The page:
The way they do that is through a process called disgorgement.
Disgorgement is another delicate process, and whilst a very few of the more traditional cellars will still carry it out manually, the majority of modern Cava makers take a more technical, and rather ingenious, approach. What they do is freeze just the neck of the bottle so that the sediment sitting inside it solidifies whilst the rest of the Cava remains liquid. In order to get the solid sediment out, the winemaker simply has to pop off the crown cap, and the pressure inside the bottle forces the frozen sediment to pop out, leaving behind it lovely, clear, sparkling Cava.
As soon as disgorgement has taken place the winemaker will usually top up the bottle with a dash of wine and sugar syrup – a process known as dosage - before it is stoppered with a proper champagne cork, wrapped in the wire mesh or “muzzle” and finished off with a label.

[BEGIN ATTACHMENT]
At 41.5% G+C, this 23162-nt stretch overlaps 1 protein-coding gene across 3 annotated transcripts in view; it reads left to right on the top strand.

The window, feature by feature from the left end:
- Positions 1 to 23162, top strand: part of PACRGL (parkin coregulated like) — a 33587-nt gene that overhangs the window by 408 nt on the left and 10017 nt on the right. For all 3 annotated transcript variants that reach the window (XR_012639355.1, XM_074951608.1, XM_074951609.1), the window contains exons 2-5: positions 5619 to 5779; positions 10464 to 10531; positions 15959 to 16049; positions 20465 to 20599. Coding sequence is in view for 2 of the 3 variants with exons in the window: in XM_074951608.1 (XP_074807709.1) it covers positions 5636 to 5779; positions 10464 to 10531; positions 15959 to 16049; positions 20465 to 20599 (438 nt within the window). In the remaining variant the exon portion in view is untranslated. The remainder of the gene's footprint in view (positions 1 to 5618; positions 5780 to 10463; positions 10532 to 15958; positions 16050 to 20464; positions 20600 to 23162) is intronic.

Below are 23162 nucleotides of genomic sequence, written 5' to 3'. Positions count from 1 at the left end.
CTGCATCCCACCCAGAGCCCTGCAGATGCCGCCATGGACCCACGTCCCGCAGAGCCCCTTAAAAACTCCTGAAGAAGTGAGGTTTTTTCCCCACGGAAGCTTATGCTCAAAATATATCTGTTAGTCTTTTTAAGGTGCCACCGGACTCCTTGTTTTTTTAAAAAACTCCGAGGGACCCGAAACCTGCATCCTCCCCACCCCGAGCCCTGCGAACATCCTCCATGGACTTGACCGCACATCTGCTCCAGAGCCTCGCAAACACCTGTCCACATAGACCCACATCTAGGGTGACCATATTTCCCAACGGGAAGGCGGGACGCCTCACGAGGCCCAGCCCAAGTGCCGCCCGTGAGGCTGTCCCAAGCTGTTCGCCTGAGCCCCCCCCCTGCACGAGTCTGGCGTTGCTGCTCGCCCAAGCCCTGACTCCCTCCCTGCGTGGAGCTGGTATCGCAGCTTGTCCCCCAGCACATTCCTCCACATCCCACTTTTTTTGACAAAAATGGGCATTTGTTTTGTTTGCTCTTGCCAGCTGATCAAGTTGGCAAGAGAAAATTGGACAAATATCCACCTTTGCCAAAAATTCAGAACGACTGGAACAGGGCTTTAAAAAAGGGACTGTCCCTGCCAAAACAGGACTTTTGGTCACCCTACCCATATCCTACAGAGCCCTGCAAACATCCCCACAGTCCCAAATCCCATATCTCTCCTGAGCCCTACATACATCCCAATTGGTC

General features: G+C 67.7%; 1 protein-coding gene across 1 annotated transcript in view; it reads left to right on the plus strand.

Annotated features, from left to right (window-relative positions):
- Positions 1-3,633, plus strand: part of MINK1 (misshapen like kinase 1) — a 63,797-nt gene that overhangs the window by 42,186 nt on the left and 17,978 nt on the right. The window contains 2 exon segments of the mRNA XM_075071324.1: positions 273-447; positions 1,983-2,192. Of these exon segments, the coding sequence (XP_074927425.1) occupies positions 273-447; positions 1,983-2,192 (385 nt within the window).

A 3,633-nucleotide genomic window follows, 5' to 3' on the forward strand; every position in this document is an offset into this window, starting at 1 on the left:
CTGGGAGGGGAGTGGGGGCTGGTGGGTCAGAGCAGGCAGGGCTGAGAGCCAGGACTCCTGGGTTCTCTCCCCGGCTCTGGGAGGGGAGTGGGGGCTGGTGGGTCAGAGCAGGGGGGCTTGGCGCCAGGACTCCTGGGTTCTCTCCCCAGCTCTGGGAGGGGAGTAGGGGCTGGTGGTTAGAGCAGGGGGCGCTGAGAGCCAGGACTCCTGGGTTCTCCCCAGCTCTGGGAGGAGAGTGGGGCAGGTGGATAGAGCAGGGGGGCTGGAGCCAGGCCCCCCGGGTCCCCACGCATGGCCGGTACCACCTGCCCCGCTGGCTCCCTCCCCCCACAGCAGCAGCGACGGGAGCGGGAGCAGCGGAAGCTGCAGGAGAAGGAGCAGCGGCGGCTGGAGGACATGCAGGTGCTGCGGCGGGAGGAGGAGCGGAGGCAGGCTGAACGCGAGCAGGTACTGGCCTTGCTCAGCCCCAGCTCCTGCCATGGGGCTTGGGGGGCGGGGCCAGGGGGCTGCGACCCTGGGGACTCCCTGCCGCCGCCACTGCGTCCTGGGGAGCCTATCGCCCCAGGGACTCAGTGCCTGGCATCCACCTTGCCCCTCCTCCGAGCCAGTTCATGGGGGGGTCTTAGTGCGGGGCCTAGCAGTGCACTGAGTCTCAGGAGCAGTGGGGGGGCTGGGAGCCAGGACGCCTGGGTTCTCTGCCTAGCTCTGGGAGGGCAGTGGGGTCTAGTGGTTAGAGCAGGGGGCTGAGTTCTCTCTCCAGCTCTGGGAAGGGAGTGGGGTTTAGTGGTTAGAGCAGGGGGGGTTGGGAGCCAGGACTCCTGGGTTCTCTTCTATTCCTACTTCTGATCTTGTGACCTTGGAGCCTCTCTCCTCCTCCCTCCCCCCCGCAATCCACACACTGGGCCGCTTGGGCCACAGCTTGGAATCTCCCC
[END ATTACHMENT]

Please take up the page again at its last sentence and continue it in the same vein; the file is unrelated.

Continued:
That’s how Cava – and Champagne – are made.
As you can see, the traditional method is a more complex, and often more manual one, than the tank method used for Prosecco. And you’ll often notice the difference. All those subtle, more intriguing flavours that can develop in Cava thanks to its time in the bottle are often absent from Prosecco, which in general is a lot more like still wine with bubbles added to it.
If you’re lucky enough to live in Spain, Cava is one of those “essentials” which you always want to have in the drink’s cabinet. It’s obviously a classic for celebrations. But we think it deserves to be drunk more regularly and not only works wonderfully as an aperitivo, but also goes well with a wide range of foods. So next time you want a glass of white with your lunch, but fancy something a bit different, why not pop the cork on a bottle of Cava and let those bubbles delight your taste buds?